"Do you really need this?"
My daughter, Chloe, was standing in front of a cute plastic monkey piggy bank for sale in Old Navy store. She looked at me with big, pleading eyes, the look that means she wants something.
Yet the question of need was posed to her by a surprising source, her friend, Megan Miller. The two sixth grade girls had accompanied me on a whirlwind one-hour shopping excursion. We were on a mission to find matching outfits for them to wear the following day for "Twins Day," part of spirit week at their school.
Within a record-breaking 15 minutes, we had found matching polo shirts that both girls liked, which met the school dress code regulations, in the sizes they needed and on sale. We were browsing now, heading back in the general direction of the car, through the mall.
Megan, a monkey lover herself, had put an arm around her friend, as if to say, "I'm doing this for your own good," as she continued to ask questions. The treasured monkey was now in Chloe's hands.
Megan asked her, "Do you only like it because it's a monkey, or will you really use it?" A month from now, will it be sitting on a dresser in your room gathering dust?"
Chloe put the monkey bank down and began walking away from it. But Megan wasn't done. The final question:
"Would you spend your own money for it?'
As we walked out of the store, I asked Megan my own questions.
"Wow!" I said. "That was very impressive! Where'd you learn to do that?"
"Oh, an article I read in a magazine," she said casually.
We stopped in a bookstore and the two girls were admiring some silly-looking bookmarks at a ridiculous price.
"Come on," I said, taking a lesson from Megan. "Do you really need that?"
I walked out of the mall, proud about the money we hadn't spent, with a new awareness of how trainable my daughter and her friends actually were.
Back at home, I googled "smart spending" on the computer to find the article Megan had been reading and found an interesting article on a Web site hosted by PBS called "It's My Life," at PBSKids.org.
Offering advice, games and real-life examples about subjects like friends, family, school and money for ages 8 to 12, the Web site also gave me the 'tween-friendly information I was seeking, in a section called spending smarts.
Taking your 'tween to the mall? Let her (or him) read this first:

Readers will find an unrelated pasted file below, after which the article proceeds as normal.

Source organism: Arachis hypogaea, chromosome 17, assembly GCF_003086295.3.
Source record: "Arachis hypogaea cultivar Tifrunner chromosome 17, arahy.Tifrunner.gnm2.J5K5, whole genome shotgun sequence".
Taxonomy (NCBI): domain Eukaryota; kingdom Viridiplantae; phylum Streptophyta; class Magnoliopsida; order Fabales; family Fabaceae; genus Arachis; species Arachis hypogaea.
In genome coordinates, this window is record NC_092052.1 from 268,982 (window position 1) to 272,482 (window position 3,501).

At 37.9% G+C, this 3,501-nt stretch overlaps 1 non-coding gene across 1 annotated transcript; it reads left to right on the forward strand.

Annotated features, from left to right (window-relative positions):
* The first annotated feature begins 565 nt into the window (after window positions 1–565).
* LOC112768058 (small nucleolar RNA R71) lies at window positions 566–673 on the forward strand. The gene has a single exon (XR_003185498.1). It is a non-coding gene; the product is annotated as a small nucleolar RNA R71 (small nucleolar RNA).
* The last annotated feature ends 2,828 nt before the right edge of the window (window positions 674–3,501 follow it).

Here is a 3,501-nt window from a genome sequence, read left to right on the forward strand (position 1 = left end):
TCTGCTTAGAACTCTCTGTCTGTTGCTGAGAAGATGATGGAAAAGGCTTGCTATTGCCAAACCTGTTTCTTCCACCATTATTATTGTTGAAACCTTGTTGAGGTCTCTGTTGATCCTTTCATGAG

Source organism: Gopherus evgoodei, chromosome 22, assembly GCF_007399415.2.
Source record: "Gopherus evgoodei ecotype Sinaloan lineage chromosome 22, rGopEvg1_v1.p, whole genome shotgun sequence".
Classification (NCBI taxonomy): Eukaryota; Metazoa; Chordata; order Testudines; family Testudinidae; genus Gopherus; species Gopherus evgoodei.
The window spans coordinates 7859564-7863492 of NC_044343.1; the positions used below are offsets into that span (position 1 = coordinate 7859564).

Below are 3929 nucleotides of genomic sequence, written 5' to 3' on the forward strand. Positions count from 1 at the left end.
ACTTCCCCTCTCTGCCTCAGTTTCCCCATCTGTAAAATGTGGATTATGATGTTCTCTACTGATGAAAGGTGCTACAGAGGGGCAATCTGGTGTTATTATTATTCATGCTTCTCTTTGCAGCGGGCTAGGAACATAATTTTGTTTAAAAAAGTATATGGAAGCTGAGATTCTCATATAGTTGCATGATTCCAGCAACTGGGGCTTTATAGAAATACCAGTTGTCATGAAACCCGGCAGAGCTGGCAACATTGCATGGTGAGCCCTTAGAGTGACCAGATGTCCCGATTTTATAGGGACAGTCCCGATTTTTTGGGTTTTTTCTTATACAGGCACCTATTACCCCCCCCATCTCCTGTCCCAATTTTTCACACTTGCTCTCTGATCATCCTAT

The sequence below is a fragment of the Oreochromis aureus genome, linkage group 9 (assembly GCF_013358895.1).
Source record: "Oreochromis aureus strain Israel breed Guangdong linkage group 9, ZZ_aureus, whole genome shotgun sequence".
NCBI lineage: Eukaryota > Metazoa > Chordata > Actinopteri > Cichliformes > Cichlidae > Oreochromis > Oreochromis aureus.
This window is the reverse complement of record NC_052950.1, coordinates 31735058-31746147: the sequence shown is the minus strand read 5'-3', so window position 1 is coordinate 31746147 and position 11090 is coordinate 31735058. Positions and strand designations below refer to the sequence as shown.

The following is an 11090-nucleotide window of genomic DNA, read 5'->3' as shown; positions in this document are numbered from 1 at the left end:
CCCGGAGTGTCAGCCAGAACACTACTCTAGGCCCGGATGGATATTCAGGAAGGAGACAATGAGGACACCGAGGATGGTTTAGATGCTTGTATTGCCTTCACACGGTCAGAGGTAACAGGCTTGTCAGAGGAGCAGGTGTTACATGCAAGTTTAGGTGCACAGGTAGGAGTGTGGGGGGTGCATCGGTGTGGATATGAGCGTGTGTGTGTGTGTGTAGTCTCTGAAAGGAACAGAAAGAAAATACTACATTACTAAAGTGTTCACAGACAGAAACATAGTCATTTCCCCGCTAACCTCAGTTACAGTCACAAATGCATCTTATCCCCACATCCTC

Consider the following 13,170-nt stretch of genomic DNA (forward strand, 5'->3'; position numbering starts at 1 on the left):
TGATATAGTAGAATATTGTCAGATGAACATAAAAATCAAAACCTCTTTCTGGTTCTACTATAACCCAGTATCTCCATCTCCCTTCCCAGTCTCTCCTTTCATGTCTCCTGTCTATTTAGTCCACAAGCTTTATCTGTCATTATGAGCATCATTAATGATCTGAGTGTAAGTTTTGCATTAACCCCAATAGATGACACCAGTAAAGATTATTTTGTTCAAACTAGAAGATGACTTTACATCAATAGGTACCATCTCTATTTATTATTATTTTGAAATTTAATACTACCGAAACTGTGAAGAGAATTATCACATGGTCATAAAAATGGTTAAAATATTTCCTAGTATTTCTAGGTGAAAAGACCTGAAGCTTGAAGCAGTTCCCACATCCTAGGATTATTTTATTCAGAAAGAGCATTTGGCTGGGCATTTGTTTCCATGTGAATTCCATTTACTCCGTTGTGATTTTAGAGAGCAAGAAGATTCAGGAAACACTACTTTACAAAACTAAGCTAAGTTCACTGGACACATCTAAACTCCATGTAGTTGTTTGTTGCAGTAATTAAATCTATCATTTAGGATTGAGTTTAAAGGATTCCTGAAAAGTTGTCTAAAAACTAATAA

Find the best value
Ask yourself, how much fun and enjoyment will I get out of it? An item that you use once and toss aside isn't a good deal at any price. On the other hand, something with a large price tag could turn out to be a bargain, as long as you use it for years to come.
Don't be first
It can feel good to be the first person in school to have the latest gadget or toy. Unfortunately, a lot of trends, gadgets and games never catch on, and a few months after they come out, get replaced by something else. If you wait and see what products survive, you don't spend your money on something that flops. The later generations of electronics are always better and less expensive than the first, anyway.
Look for quality
When we're shopping, we should be looking for more than just a low price tag. We should also be looking for high quality stuff. Getting good quality does not mean always choosing the most expensive option. Most of the time, neither the most expensive nor the cheapest item will be the best bargain. Compare quality as well as price to make sure the item you buy is a good value.
Try more than one store
Being a smart shopper means more than just comparing items at the same store. Check out other stores by stopping in, calling or checking the newspaper ads, or go online to compare the price of the item at many different stores and mail-order companies.
Avoid the "impulse buy"
Something that you buy on the spur of the moment, without giving it much thought, is an impulse buy, much like the monkey piggy bank. That's why there's so much stuff for sale right next to the check out in stores. The stores want you to buy it at the last second, before you have time to change your mind. Take a few minutes to think about what you're about to spend your money on. Put the item down, take a walk around the store and ask yourself a few key questions:
Do I really want or need this thing?
Is it something I've been interested in for a long time, or just a sudden urge?
Do I want this exact thing, or do I just feel like spending money for the heck of it?
The less time you spend thinking about a purchase, the more likely you are to waste money on things you don't really need or want. So cool off, take a minute and think before you spend.
For more information, or some great examples of spending smart, as well as other 'tween issues, check out PBSKids.org.
Sue-Ellen Sanders writes about family issues every week in the Hometown News. Contact her at firstname.lastname@example.org.